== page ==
Interesting College Hitters for 2009 Draft
We are about five weeks away from the 2009 draft, and no one really seems to have a good handle on what is going on. San Diego State ace Stephen Strasburg is the class of the draft, but after him the talent level drops quickly.
There is decent depth in college pitching (which we will talk about soon), but college hitters are in shorter supply. The high school ranks have the usual mixture of projectable arms and toolsy athletes, but there are no Joe Mauers, Josh Becketts or Justin Uptons available this year who clearly stand out as the absolute best available. Everything is in flux, though overall it looks like there is more depth in pitching than in hitting.
Today we will begin our look at some hitters with a good chance to go in the early rounds. Players are listed alphabetically. This is NOT intended to be a comprehensive draft preview, and I will have more guys to talk about later. Today's report covers nine hitters. Tomorrow we'll do another nine.
Dustin Ackley, 1B-OF, North Carolina
Ackley is a pure hitter with developing power. Although playing first base this year, scouts say he has enough athleticism to play the outfield, perhaps even center field. He's hitting .395/.505/.716 for North Carolina, excellent numbers in context. His strike zone judgment is very good (34 walks, 20 strikeouts in 162 at-bats). He could go just about anywhere in the first round after Strasburg, depending on his bonus demands.
Kentrail Davis, OF, Tennessee
A tremendous athlete, the draft-eligible sophomore may have the best pure tools of any college player in the draft, but is still putting his game together. He's hitting .297/.428/.525 this year, which isn't too good for his context. He's shown the willingness to take a walk, but his strikeout rate is also high. He is still more tools guy than baseball player, but he won't have a cheap pricetag. Like Ackley, he could go just about anywhere in the first round, or perhaps fall out of it altogether if he asks for too much money.
Chris Dominguez, 3B, Louisville
Hitting .340/.450/.613 with 10 homers, Dominguez has made huge strides with his strike zone judgment and has refined his previously hack-type approach at the plate. He still strikes out (33 in 150 at-bats), but his walk rate is much higher this year. He's also stolen 15 bases in 19 attempts. His defense at third remains an issue (.888 fielding percentage this year) and there is still some concern about what his batting average and contact rates are going to look like against better pitching. He was drafted in the fifth round as a sophomore by the Rockies last year, but will likely go in the supplemental round this year, or perhaps in the second half of the first round.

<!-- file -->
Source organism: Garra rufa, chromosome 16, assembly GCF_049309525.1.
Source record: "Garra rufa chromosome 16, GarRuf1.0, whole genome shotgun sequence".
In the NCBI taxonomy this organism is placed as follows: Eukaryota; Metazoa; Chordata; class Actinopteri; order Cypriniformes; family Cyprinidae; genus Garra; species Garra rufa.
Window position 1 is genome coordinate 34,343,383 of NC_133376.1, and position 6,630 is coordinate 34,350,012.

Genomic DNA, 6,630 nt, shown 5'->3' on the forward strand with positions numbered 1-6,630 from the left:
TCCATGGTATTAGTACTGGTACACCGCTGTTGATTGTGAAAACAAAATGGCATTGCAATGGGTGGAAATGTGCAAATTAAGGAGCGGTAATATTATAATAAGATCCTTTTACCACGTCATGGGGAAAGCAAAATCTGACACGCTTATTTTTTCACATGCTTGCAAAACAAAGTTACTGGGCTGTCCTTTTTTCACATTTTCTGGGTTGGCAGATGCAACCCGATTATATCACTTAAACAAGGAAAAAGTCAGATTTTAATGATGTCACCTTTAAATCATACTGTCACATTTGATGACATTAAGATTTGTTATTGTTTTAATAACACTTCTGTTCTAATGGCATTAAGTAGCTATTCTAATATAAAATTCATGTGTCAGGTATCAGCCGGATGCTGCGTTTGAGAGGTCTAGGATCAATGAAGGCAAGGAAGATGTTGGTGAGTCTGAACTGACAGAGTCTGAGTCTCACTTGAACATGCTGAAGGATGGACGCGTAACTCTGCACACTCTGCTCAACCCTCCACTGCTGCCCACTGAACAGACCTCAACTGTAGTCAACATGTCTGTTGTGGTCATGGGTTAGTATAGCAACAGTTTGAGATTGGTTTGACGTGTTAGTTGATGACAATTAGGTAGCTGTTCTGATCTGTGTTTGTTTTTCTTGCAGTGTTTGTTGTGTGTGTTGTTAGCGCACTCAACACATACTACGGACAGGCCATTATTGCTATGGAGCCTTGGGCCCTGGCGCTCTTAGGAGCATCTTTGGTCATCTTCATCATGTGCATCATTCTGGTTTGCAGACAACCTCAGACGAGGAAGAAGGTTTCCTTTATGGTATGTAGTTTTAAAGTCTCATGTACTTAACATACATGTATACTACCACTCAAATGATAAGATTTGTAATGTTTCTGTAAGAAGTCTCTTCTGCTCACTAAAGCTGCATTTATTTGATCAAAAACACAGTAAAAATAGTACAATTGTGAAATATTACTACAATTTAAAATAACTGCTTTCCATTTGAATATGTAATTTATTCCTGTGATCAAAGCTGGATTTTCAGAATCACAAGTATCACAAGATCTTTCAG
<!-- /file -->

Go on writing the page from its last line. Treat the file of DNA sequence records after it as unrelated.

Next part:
Grant Green, SS, USC
Green got off to a slow start this year, but has boosted his production lately and might still be the first college hitter drafted. Hitting .372/.439/.577 for Southern Cal, excellent for a middle infielder in this context. He also has 13 stolen bases in 17 attempts, and continues to impress scouts with his overall tools. His strike zone judgment needs work: 13 walks against 27 strikeouts in 137 at-bats is fairly mediocre. He also needs to reduce his error rate, though scouts believe he has the range, hands, and arm strength to remain at shortstop. Green will definitely go in the first round, probably in the top ten, depending on his bonus demands.
Brett Jackson, OF, California
Jackson is another tools guy with a spotty performance record, though he's certainly improved this year, hitting .331/.401/.586, which isn't terrific but isn't bad. His biggest problem is plate discipline, as shown by a 16/44 BB/K ratio in 157 at-bats. Like Davis, Jackson has first-round physical talent but is still learning how to get the most use out of his tools. He could go anywhere in the second half of the first round or in the supplemental round.
Ryan Jackson, SS, Miami-Florida
This Jackson (no relation to the other) is hitting just .260/.368/.390 for Miami, not very good for a college hitter, but he's received some early-round buzz due to his defensive ability and overall polish. Frankly I think it would be a big stretch for him to go in the first round, but if someone falls in love with the glove it could happen, sort of an Adam Everett thing. He does control the strike zone reasonably well and makes contact, and scouts like his 6-3, 185 athletic build.
Jason Kipnis, OF, Arizona State
Traditional scouts aren't super wild about Kipnis, rating his tools as just average. But his performance is outstanding: .403/.506/.763, 11 homers, 15 steals in 19 attempts, 29 walks against just 16 strikeouts in 139 at-bats. He's polished, does a lot of things right, and has thrived this year against tough competition. One of the performance-oriented teams could consider him in the first round, and I doubt very much that he'll get past the second round. He turned down a fourth-round offer from the Padres last year, and it looks to have been the right move.
D.J. LeMahieu, SS, LSU
Hitting .349/.439/.500, LeMahieu has been a bit streaky this year but has solid across-the-board offensive skills. The main doubts revolve around his defense: does he have the range for shortstop? He might not have enough pure power to play third base at higher levels, and where he falls in the draft will depend on how teams decide where he fits into future lineups.
Kent Matthes, OF, Alabama
One of the best seniors available, Matthes is hitting .394/.481/.976 with 20 homers and nine steals in 10 attempts. He's a solid athlete and his senior status could make him an attractive pick, not likely in the first round, but anytime after that for a team looking to save money on a player is affordable, but who still has good tools and skills. I suspect that the down economy could have a lot of teams looking for senior bargains this year, and Matthes would be a great fit.